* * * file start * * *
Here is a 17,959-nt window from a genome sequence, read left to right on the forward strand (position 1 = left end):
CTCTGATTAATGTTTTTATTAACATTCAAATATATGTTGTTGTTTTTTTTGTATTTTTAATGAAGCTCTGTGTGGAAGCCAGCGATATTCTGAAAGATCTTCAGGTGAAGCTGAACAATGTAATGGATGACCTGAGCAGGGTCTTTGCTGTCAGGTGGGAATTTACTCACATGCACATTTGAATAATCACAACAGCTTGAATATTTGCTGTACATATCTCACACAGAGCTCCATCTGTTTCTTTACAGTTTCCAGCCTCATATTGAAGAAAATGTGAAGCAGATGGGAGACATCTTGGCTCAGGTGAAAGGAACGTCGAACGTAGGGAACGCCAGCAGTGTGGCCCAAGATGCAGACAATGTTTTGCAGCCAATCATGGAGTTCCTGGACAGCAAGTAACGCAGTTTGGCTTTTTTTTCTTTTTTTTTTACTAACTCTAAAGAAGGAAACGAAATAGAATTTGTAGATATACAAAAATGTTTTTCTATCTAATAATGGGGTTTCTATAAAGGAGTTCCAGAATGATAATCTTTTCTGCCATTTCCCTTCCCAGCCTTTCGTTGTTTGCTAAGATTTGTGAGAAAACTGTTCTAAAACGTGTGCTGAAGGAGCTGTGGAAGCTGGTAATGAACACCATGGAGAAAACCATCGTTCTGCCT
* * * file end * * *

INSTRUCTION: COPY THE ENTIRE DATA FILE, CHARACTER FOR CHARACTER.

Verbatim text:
Here is a 17,959-nt window from a genome sequence, read left to right on the forward strand (position 1 = left end):
CTCTGATTAATGTTTTTATTAACATTCAAATATATGTTGTTGTTTTTTTTGTATTTTTAATGAAGCTCTGTGTGGAAGCCAGCGATATTCTGAAAGATCTTCAGGTGAAGCTGAACAATGTAATGGATGACCTGAGCAGGGTCTTTGCTGTCAGGTGGGAATTTACTCACATGCACATTTGAATAATCACAACAGCTTGAATATTTGCTGTACATATCTCACACAGAGCTCCATCTGTTTCTTTACAGTTTCCAGCCTCATATTGAAGAAAATGTGAAGCAGATGGGAGACATCTTGGCTCAGGTGAAAGGAACGTCGAACGTAGGGAACGCCAGCAGTGTGGCCCAAGATGCAGACAATGTTTTGCAGCCAATCATGGAGTTCCTGGACAGCAAGTAACGCAGTTTGGCTTTTTTTTCTTTTTTTTTTACTAACTCTAAAGAAGGAAACGAAATAGAATTTGTAGATATACAAAAATGTTTTTCTATCTAATAATGGGGTTTCTATAAAGGAGTTCCAGAATGATAATCTTTTCTGCCATTTCCCTTCCCAGCCTTTCGTTGTTTGCTAAGATTTGTGAGAAAACTGTTCTAAAACGTGTGCTGAAGGAGCTGTGGAAGCTGGTAATGAACACCATGGAGAAAACCATCGTTCTGCCT